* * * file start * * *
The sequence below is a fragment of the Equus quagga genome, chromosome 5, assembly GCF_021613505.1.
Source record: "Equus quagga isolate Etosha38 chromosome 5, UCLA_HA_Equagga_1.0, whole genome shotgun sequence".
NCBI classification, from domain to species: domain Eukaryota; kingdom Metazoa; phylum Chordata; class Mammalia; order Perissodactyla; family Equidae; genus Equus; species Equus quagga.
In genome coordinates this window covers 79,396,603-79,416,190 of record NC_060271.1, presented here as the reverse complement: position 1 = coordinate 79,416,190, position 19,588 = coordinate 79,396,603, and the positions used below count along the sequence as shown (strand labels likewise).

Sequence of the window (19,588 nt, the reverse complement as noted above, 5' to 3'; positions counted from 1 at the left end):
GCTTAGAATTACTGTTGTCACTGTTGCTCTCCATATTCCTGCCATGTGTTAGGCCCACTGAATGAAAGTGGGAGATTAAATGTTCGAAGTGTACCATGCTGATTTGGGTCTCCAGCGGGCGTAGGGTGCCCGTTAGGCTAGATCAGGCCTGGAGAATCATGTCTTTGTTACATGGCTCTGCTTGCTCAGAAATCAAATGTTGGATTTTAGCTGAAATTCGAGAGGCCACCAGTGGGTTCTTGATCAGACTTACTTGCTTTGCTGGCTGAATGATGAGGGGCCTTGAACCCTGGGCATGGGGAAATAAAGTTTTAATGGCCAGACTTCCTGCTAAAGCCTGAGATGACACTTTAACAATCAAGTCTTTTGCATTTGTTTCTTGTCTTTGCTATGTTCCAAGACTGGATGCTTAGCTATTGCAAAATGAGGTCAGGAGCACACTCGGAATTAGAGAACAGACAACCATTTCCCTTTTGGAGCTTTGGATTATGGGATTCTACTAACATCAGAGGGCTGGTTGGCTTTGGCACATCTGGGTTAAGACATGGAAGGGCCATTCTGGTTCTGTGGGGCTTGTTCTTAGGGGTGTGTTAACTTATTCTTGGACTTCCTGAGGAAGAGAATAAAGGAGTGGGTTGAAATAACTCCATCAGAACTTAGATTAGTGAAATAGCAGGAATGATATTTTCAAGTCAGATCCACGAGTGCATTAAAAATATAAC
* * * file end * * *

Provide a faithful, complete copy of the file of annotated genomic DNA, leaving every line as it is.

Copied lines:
The sequence below is a fragment of the Equus quagga genome, chromosome 5, assembly GCF_021613505.1.
Source record: "Equus quagga isolate Etosha38 chromosome 5, UCLA_HA_Equagga_1.0, whole genome shotgun sequence".
NCBI classification, from domain to species: domain Eukaryota; kingdom Metazoa; phylum Chordata; class Mammalia; order Perissodactyla; family Equidae; genus Equus; species Equus quagga.
In genome coordinates this window covers 79,396,603-79,416,190 of record NC_060271.1, presented here as the reverse complement: position 1 = coordinate 79,416,190, position 19,588 = coordinate 79,396,603, and the positions used below count along the sequence as shown (strand labels likewise).

Sequence of the window (19,588 nt, the reverse complement as noted above, 5' to 3'; positions counted from 1 at the left end):
GCTTAGAATTACTGTTGTCACTGTTGCTCTCCATATTCCTGCCATGTGTTAGGCCCACTGAATGAAAGTGGGAGATTAAATGTTCGAAGTGTACCATGCTGATTTGGGTCTCCAGCGGGCGTAGGGTGCCCGTTAGGCTAGATCAGGCCTGGAGAATCATGTCTTTGTTACATGGCTCTGCTTGCTCAGAAATCAAATGTTGGATTTTAGCTGAAATTCGAGAGGCCACCAGTGGGTTCTTGATCAGACTTACTTGCTTTGCTGGCTGAATGATGAGGGGCCTTGAACCCTGGGCATGGGGAAATAAAGTTTTAATGGCCAGACTTCCTGCTAAAGCCTGAGATGACACTTTAACAATCAAGTCTTTTGCATTTGTTTCTTGTCTTTGCTATGTTCCAAGACTGGATGCTTAGCTATTGCAAAATGAGGTCAGGAGCACACTCGGAATTAGAGAACAGACAACCATTTCCCTTTTGGAGCTTTGGATTATGGGATTCTACTAACATCAGAGGGCTGGTTGGCTTTGGCACATCTGGGTTAAGACATGGAAGGGCCATTCTGGTTCTGTGGGGCTTGTTCTTAGGGGTGTGTTAACTTATTCTTGGACTTCCTGAGGAAGAGAATAAAGGAGTGGGTTGAAATAACTCCATCAGAACTTAGATTAGTGAAATAGCAGGAATGATATTTTCAAGTCAGATCCACGAGTGCATTAAAAATATAAC